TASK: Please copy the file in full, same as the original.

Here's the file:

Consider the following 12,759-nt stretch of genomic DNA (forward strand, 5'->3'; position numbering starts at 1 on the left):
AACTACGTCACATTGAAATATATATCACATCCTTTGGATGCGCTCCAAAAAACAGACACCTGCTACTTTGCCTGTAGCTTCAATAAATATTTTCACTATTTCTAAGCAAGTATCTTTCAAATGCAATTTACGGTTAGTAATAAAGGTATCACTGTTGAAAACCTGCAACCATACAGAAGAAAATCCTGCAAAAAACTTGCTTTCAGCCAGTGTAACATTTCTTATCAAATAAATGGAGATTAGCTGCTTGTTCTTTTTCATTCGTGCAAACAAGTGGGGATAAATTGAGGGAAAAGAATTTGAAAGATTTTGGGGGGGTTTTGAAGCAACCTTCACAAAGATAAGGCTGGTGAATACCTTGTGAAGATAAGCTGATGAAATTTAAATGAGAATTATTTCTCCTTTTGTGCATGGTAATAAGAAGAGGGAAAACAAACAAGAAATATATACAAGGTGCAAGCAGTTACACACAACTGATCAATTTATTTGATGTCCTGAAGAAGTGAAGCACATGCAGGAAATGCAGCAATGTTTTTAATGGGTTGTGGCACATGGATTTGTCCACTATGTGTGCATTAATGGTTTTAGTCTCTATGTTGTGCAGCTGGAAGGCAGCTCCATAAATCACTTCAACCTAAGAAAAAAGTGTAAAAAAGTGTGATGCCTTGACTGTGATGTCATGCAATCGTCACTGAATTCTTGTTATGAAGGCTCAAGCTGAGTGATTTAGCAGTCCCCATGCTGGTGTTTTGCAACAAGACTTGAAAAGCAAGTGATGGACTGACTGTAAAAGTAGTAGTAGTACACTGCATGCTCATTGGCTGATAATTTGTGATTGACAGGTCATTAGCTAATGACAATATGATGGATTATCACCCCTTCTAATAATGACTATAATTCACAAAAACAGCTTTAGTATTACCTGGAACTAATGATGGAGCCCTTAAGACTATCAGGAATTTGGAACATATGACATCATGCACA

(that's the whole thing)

Consider the following 12,759-nt stretch of genomic DNA (forward strand, 5'->3'; position numbering starts at 1 on the left):
AACTACGTCACATTGAAATATATATCACATCCTTTGGATGCGCTCCAAAAAACAGACACCTGCTACTTTGCCTGTAGCTTCAATAAATATTTTCACTATTTCTAAGCAAGTATCTTTCAAATGCAATTTACGGTTAGTAATAAAGGTATCACTGTTGAAAACCTGCAACCATACAGAAGAAAATCCTGCAAAAAACTTGCTTTCAGCCAGTGTAACATTTCTTATCAAATAAATGGAGATTAGCTGCTTGTTCTTTTTCATTCGTGCAAACAAGTGGGGATAAATTGAGGGAAAAGAATTTGAAAGATTTTGGGGGGGTTTTGAAGCAACCTTCACAAAGATAAGGCTGGTGAATACCTTGTGAAGATAAGCTGATGAAATTTAAATGAGAATTATTTCTCCTTTTGTGCATGGTAATAAGAAGAGGGAAAACAAACAAGAAATATATACAAGGTGCAAGCAGTTACACACAACTGATCAATTTATTTGATGTCCTGAAGAAGTGAAGCACATGCAGGAAATGCAGCAATGTTTTTAATGGGTTGTGGCACATGGATTTGTCCACTATGTGTGCATTAATGGTTTTAGTCTCTATGTTGTGCAGCTGGAAGGCAGCTCCATAAATCACTTCAACCTAAGAAAAAAGTGTAAAAAAGTGTGATGCCTTGACTGTGATGTCATGCAATCGTCACTGAATTCTTGTTATGAAGGCTCAAGCTGAGTGATTTAGCAGTCCCCATGCTGGTGTTTTGCAACAAGACTTGAAAAGCAAGTGATGGACTGACTGTAAAAGTAGTAGTAGTACACTGCATGCTCATTGGCTGATAATTTGTGATTGACAGGTCATTAGCTAATGACAATATGATGGATTATCACCCCTTCTAATAATGACTATAATTCACAAAAACAGCTTTAGTATTACCTGGAACTAATGATGGAGCCCTTAAGACTATCAGGAATTTGGAACATATGACATCATGCACA